So, this happened a little faster than either I or my husband expected.
Faith died on February 10, 2013. (One of Faith's fans, another dog owner, said: "You never forget the date.")
Jeff and I had planned to have a few months to ourselves. To grieve, to travel, to write. We had expected to have our old girl for one more summer, one more plunge into the lake. But cancer had other ideas.
I missed Faith a lot.
I missed her so much I couldn't write about it. Here, or elsewhere. Except for Facebook. By the digital waters of Babylon, I lay down and wept. Mark Zuckerberg, you may be an evil supergenius, but you certainly have provided us with a place to grieve almost anything.
I also missed the routine of being a dog owner: the walks, the conversation on those walks. The friendships that came out of owning and/or loving dogs. It felt positively weird to talk down the street, day after day, without a creature at the end of the leash. Without the connection to other people that came from walking Faith.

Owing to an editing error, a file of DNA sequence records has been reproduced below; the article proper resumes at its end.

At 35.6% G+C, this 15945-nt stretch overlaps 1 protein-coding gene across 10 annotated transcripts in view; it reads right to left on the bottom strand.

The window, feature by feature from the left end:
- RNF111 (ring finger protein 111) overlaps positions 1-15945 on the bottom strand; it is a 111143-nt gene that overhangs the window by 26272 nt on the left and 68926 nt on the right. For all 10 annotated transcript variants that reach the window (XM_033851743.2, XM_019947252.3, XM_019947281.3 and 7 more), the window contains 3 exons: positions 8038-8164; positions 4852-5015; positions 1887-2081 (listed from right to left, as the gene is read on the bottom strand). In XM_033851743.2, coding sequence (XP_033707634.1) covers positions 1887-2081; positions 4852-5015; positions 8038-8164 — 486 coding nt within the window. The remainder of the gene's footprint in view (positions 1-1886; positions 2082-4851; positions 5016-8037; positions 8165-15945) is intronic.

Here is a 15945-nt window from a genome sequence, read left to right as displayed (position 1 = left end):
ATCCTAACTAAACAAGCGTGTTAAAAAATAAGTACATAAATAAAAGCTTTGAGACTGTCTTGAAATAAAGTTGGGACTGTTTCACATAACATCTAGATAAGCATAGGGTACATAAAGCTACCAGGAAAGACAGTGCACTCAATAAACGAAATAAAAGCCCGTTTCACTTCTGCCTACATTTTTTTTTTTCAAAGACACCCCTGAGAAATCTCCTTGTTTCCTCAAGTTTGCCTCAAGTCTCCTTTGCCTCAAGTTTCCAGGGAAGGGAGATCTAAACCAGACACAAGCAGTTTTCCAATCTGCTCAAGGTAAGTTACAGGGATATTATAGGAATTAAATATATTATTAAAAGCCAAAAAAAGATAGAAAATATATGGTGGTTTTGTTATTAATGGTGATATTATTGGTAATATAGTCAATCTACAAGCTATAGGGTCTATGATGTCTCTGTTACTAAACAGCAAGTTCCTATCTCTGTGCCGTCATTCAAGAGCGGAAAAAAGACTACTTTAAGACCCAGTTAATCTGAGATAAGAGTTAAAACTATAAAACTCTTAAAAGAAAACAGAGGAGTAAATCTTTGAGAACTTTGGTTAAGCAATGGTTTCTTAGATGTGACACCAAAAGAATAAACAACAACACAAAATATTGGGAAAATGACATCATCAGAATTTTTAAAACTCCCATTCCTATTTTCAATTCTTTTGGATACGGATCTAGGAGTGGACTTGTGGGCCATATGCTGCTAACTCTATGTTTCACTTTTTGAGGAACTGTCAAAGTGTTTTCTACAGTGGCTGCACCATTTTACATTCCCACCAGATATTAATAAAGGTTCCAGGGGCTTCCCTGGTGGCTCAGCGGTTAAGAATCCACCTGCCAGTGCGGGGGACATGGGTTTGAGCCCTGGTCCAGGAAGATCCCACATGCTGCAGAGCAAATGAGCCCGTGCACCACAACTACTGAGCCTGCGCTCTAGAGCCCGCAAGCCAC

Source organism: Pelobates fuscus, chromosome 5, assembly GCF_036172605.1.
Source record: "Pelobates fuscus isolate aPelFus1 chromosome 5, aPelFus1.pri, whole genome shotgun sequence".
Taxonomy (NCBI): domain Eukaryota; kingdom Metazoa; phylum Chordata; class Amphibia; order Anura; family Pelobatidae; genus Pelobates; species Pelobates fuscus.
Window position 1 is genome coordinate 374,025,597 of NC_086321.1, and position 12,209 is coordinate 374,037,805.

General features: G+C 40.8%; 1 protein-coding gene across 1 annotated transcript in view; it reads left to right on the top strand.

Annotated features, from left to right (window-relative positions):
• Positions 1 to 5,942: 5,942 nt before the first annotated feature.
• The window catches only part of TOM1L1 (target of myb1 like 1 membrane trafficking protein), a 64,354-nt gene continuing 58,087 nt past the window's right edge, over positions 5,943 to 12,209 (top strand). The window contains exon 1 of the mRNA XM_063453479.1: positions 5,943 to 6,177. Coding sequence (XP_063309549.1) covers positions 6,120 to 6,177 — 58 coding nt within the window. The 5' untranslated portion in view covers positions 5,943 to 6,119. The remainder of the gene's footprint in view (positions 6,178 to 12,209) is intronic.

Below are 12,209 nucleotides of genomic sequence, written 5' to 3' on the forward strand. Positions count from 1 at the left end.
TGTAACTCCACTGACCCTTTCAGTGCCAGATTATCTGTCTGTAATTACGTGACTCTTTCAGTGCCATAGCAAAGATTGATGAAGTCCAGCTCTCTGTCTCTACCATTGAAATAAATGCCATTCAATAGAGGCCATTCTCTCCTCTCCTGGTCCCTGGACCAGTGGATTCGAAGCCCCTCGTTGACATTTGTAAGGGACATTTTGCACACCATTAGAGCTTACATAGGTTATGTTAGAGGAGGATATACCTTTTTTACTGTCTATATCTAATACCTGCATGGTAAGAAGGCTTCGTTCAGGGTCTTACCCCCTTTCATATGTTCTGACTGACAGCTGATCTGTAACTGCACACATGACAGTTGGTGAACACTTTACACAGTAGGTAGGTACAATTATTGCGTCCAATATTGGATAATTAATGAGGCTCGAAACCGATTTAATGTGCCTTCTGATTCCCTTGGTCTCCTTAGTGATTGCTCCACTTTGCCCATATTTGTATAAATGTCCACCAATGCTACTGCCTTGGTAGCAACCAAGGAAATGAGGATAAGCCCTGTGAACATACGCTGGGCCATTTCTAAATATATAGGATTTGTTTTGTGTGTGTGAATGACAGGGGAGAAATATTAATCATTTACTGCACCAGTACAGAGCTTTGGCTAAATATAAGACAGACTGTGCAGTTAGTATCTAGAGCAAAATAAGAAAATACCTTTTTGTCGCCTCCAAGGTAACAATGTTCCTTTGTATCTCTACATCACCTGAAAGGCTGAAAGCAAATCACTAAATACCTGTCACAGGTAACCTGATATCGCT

I got to know Hoboken through walking Faith. I met our city's mayor when she was first running for council--because Faith wanted the donuts she was giving out. I met the mayor's kids with Faith and was mightily impressed with how they handled dogs. And when Faith was still a work in progress, one of the few dogs she got along with was the soon-to-be-mayor's dog.
And this had been even more precious to me and Jeff because Faith started out as such a difficult, unpredictable dog. After we adopted her, we discovered that she hated most other dogs. So much so that once, when she thought she heard a dog on the other side of the street, she tried to climb over a car to menace it. It gave me no peace to realize that all Faith had heard was some guy's wallet chain jingling.
But she changed, because she felt safer, because we all--Faith, Jeff and I--worked very hard. Four trainers-worth hard. And because Faith was the kind of dog who, when she got older, she got sweeter. So the walks at the beginning of our time with Faith were fraught with anxiety and terror. And the walks at the end of her life were lovely and magical.
Don't get me wrong. I hated losing Faith, but I liked, very much, no longer having to rush home to walk our dog. To wander. To make dog-less vacation plans. To stay put when the weather was crummy because nobody in our house had to go to the bathroom outside.
We had the canine equivalent of an empty nest.
And it lasted all of a month and a half.
Dogs happen, baby. In the next installment, I will talk a little bit more about our pocket pit, Mavis the Strumpet.